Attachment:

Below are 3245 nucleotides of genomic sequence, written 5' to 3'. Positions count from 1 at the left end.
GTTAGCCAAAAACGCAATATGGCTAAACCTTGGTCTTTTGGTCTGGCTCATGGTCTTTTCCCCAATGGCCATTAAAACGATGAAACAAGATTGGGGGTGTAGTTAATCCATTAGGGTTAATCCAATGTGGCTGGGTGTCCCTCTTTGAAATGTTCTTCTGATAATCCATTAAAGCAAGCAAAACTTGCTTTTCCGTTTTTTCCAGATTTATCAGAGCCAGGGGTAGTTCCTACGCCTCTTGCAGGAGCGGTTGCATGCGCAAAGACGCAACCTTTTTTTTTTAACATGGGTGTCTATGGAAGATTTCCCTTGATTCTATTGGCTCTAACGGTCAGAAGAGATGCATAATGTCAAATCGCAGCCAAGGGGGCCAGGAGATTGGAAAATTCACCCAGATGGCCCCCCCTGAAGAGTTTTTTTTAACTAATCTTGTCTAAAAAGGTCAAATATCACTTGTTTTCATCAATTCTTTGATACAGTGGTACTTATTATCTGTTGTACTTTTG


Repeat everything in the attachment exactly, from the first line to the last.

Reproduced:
Below are 3245 nucleotides of genomic sequence, written 5' to 3'. Positions count from 1 at the left end.
GTTAGCCAAAAACGCAATATGGCTAAACCTTGGTCTTTTGGTCTGGCTCATGGTCTTTTCCCCAATGGCCATTAAAACGATGAAACAAGATTGGGGGTGTAGTTAATCCATTAGGGTTAATCCAATGTGGCTGGGTGTCCCTCTTTGAAATGTTCTTCTGATAATCCATTAAAGCAAGCAAAACTTGCTTTTCCGTTTTTTCCAGATTTATCAGAGCCAGGGGTAGTTCCTACGCCTCTTGCAGGAGCGGTTGCATGCGCAAAGACGCAACCTTTTTTTTTTAACATGGGTGTCTATGGAAGATTTCCCTTGATTCTATTGGCTCTAACGGTCAGAAGAGATGCATAATGTCAAATCGCAGCCAAGGGGGCCAGGAGATTGGAAAATTCACCCAGATGGCCCCCCCTGAAGAGTTTTTTTTAACTAATCTTGTCTAAAAAGGTCAAATATCACTTGTTTTCATCAATTCTTTGATACAGTGGTACTTATTATCTGTTGTACTTTTG